Skull of human cousin (Source: La Trobe University) Photograph:( WION )
The almost complete male skull is the earliest known and best-preserved example of the small-brained hominin called Paranthropus robustus.
A two million-year-old skull from a large-toothed distant human cousin has been unearthed at an Australian-led archaeological dig deep in a South African cave system.
The almost complete male skull is the earliest known and best-preserved example of the small-brained hominin called Paranthropus robustus. The researchers, from Melbourne's La Trobe University, found the skull's fragments in 2018 at the Drimolen archaeological site north of Johannesburg. It was uncovered just metres away from a spot where a similarly aged Homo erectus skull of a child was discovered in 2015.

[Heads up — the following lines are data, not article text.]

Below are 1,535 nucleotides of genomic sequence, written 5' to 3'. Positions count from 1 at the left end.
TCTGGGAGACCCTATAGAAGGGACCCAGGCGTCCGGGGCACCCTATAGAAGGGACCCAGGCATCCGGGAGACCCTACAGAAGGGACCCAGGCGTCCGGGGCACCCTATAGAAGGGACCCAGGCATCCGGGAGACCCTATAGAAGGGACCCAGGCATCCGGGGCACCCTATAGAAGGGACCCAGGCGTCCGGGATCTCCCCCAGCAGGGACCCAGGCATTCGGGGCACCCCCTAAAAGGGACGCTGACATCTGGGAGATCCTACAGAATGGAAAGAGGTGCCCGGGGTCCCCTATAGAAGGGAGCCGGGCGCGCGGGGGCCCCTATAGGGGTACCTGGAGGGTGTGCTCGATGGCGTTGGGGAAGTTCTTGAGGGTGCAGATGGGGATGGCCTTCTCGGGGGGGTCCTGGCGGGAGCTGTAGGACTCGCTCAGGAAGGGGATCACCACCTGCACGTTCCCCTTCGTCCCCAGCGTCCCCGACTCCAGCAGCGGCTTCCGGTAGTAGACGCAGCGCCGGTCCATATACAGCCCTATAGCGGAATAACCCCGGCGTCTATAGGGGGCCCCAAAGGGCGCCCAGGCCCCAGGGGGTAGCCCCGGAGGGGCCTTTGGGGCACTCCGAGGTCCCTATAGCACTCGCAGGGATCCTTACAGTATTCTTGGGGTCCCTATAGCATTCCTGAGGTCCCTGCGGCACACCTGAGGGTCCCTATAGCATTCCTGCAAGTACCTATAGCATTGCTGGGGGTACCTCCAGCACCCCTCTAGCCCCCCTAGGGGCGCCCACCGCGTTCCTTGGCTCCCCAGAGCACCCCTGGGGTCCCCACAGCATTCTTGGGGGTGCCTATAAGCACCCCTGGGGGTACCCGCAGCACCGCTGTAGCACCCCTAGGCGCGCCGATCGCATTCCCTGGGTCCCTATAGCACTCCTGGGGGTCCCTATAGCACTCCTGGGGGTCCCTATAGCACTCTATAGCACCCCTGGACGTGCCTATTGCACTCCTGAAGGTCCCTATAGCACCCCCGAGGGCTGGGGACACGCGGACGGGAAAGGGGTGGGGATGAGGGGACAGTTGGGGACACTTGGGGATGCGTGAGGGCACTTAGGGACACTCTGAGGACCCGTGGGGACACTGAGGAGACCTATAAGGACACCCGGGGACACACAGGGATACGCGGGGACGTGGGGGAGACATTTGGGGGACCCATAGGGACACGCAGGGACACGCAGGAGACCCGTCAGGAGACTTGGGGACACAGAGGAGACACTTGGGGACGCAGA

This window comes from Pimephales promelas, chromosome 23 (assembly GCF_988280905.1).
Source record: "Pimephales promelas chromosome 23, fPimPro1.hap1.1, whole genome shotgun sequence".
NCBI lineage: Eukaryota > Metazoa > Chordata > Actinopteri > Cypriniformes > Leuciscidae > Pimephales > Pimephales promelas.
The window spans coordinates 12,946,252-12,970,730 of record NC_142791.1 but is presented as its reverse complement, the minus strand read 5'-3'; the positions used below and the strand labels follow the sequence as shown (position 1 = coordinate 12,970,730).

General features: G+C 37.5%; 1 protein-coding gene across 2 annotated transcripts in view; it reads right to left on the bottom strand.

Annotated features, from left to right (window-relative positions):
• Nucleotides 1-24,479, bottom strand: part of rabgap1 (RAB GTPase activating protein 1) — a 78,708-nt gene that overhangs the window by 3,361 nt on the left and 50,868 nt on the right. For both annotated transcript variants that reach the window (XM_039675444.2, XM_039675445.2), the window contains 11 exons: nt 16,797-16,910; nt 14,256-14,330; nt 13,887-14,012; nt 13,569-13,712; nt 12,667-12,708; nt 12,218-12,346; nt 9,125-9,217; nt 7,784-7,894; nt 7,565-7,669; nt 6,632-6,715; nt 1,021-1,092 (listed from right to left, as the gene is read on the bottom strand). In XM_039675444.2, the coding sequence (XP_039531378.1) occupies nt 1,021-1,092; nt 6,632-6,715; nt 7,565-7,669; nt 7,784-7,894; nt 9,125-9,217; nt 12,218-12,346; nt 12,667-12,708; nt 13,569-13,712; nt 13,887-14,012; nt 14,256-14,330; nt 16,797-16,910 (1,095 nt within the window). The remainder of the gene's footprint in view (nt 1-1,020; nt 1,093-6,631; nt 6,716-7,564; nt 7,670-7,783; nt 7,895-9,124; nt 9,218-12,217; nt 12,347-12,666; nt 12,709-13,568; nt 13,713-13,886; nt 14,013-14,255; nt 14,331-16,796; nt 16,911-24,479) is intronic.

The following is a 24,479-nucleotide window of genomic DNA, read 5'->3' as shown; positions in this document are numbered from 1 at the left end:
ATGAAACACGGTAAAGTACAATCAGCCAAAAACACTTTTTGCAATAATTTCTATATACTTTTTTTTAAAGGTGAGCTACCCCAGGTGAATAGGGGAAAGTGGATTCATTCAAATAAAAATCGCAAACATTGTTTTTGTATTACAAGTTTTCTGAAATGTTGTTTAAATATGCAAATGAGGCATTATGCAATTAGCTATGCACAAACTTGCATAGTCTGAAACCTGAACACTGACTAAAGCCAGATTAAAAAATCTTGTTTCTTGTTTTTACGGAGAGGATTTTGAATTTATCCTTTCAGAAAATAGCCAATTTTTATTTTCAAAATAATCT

Researchers say the discovery may also lead to a new understanding of human microevolution.
Paranthropus robustus walked the earth at roughly the same time as our direct ancestor Homo erectus, but died out earlier.
Researchers have hence referred to hominins as a small-brained member of the human family tree. But are "two vastly different species".
Also, this rare male fossil is closer in size to female specimens previously found at the site, providing the first high-resolution evidence for microevolution within early hominin species.
The scientists said it was possible that a wetter environment caused by climate change may have reduced the food available to them. Hence, they died. Homo erectus, with their smaller teeth, was more likely to have eaten both plants and meat.